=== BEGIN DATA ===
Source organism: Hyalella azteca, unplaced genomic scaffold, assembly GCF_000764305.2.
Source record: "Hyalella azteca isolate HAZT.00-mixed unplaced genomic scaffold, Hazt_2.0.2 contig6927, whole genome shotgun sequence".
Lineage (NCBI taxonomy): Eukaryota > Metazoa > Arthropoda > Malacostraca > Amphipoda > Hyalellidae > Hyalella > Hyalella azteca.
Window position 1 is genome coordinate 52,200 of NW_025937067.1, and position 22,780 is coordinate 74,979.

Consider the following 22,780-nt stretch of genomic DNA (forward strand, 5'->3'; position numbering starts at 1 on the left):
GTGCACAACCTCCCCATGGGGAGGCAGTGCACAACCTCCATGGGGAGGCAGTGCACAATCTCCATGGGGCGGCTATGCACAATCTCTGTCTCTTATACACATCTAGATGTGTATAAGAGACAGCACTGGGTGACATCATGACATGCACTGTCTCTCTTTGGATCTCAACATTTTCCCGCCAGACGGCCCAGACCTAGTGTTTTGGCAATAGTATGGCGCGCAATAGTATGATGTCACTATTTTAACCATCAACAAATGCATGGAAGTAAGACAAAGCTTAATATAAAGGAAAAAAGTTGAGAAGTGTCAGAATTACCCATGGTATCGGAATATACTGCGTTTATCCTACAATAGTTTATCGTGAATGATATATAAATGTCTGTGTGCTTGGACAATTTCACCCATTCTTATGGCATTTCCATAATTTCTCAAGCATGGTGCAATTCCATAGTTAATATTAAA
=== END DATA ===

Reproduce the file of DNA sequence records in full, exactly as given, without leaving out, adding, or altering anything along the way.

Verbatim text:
Source organism: Hyalella azteca, unplaced genomic scaffold, assembly GCF_000764305.2.
Source record: "Hyalella azteca isolate HAZT.00-mixed unplaced genomic scaffold, Hazt_2.0.2 contig6927, whole genome shotgun sequence".
Lineage (NCBI taxonomy): Eukaryota > Metazoa > Arthropoda > Malacostraca > Amphipoda > Hyalellidae > Hyalella > Hyalella azteca.
Window position 1 is genome coordinate 52,200 of NW_025937067.1, and position 22,780 is coordinate 74,979.

Consider the following 22,780-nt stretch of genomic DNA (forward strand, 5'->3'; position numbering starts at 1 on the left):
GTGCACAACCTCCCCATGGGGAGGCAGTGCACAACCTCCATGGGGAGGCAGTGCACAATCTCCATGGGGCGGCTATGCACAATCTCTGTCTCTTATACACATCTAGATGTGTATAAGAGACAGCACTGGGTGACATCATGACATGCACTGTCTCTCTTTGGATCTCAACATTTTCCCGCCAGACGGCCCAGACCTAGTGTTTTGGCAATAGTATGGCGCGCAATAGTATGATGTCACTATTTTAACCATCAACAAATGCATGGAAGTAAGACAAAGCTTAATATAAAGGAAAAAAGTTGAGAAGTGTCAGAATTACCCATGGTATCGGAATATACTGCGTTTATCCTACAATAGTTTATCGTGAATGATATATAAATGTCTGTGTGCTTGGACAATTTCACCCATTCTTATGGCATTTCCATAATTTCTCAAGCATGGTGCAATTCCATAGTTAATATTAAA